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Reflect on This! Advanced Mirror for Giant Telescope Completed

The Giant Magellan Telescope, against the southern Milky Way, as it will appear when it's completed. (Image: Todd Mason/Mason Productions and GMTO Inc.)

The most challenging large astronomical mirror ever made has been completed.

The mirror – one of seven — will be part of the 25-meter Giant Magellan Telescope that will explore planets around other stars and the formation of stars, galaxies and black holes in the early universe.

The mirrors form the heart of the 25-meter Giant Magellan Telescope (GMT), providing more than 380 square meters, or 4,000 square feet, of light-collecting area. The Giant Magellan Telescope will be located on a remote mountaintop in the Chilean Andes. The telescope is slated to begin operations late in the decade.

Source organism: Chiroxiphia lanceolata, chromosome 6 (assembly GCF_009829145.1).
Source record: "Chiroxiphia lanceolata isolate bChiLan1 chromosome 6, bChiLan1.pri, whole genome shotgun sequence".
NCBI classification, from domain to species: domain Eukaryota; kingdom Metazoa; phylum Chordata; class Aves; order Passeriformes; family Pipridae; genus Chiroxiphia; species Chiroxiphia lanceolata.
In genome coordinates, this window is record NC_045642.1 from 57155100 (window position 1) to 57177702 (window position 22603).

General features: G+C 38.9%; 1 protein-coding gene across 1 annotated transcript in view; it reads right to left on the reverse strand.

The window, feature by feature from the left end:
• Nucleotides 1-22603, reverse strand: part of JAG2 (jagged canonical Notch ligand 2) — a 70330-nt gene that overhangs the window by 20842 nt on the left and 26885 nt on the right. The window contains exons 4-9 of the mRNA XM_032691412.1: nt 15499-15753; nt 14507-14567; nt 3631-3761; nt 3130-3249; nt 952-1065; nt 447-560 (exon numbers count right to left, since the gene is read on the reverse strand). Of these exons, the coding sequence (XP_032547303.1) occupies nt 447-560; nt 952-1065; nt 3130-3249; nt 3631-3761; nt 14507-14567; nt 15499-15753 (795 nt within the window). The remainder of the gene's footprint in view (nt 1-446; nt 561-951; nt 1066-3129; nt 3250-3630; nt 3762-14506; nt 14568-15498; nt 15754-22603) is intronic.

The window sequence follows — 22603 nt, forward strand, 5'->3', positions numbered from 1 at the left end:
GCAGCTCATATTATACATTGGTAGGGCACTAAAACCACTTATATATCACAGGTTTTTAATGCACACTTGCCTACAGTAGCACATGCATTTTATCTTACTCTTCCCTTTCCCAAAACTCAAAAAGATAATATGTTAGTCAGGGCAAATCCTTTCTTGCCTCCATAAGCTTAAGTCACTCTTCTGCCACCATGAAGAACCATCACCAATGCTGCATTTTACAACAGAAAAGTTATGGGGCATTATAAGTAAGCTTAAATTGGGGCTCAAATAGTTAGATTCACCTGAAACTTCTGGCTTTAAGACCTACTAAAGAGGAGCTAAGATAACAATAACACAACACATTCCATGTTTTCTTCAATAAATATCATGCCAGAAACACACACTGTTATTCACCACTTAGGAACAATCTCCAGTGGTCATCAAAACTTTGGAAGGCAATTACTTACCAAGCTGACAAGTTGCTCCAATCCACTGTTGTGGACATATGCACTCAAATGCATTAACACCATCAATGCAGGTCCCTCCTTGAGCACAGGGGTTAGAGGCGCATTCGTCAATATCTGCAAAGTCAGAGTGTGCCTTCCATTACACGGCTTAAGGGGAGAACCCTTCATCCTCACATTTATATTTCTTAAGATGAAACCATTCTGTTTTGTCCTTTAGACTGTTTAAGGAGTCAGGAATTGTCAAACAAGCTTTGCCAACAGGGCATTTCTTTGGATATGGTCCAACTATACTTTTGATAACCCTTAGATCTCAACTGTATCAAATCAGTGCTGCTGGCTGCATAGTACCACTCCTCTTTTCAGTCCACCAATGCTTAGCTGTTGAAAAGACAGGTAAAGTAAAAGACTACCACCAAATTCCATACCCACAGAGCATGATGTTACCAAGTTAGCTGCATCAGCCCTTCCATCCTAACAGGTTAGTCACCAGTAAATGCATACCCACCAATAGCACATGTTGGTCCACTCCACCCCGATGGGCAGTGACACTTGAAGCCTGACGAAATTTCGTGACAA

A group of optical scientists and engineers working at the University of Arizona (UA) Steward Observatory Mirror Laboratory underneath the UA’s football stadium have been polishing an 8.4-meter (27 ½ feet) diameter mirror with an unusual, highly asymmetric shape.

The mirror has an unconventional shape because it is part of what ultimately will be a single 25-meter (82 feet) optical surface composed of seven circular segments, each 8.4 meters (27 ½ feet) in diameter. The mirror was cast at the mirror lab from 20 tons of glass.

By the standards used by optical scientists, the “degree of difficulty” for this mirror is 10 times that of any previous large telescope mirror.

The GMT partner institutions are the Australian National University, Astronomy Australia Limited, the Carnegie Institution for Science, Harvard University, the Korea Astronomy and Space Science Institute, The Smithsonian Institution, Texas A&M University, the University of Arizona, the University of Chicago and the University of Texas at Austin.

By Leonard David/UA press release

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